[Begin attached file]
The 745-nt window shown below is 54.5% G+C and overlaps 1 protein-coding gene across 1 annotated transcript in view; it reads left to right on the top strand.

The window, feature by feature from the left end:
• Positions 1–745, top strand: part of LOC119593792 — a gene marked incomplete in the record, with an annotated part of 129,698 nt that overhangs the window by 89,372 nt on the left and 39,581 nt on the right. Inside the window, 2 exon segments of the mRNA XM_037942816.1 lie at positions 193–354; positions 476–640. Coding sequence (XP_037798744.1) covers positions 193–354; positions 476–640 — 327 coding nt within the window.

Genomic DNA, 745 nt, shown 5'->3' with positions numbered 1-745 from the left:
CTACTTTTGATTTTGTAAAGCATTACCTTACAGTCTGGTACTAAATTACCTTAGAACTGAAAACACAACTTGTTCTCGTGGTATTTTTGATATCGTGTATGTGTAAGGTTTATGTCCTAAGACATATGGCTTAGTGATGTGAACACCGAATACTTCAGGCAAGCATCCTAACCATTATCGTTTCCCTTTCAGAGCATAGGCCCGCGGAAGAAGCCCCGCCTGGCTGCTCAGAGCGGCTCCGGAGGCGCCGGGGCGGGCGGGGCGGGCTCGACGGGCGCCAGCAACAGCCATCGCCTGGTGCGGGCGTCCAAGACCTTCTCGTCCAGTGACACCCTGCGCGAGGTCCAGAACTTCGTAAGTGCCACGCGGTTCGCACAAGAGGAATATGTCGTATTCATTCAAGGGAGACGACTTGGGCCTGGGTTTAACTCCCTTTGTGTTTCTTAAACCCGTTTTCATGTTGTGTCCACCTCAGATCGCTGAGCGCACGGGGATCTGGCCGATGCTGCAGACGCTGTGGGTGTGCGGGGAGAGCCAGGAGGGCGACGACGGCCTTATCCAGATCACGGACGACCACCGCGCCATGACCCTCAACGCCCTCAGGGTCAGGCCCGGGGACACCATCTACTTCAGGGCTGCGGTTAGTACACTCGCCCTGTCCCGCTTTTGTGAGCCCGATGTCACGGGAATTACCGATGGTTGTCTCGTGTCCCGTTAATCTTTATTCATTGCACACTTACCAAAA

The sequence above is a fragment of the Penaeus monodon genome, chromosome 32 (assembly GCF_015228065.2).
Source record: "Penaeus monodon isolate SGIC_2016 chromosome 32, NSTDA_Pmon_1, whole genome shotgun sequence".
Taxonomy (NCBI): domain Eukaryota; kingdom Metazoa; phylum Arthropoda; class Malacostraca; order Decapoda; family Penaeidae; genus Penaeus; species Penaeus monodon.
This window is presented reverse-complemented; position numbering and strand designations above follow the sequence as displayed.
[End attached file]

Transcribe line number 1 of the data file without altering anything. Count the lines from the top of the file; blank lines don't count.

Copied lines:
The 745-nt window shown below is 54.5% G+C and overlaps 1 protein-coding gene across 1 annotated transcript in view; it reads left to right on the top strand.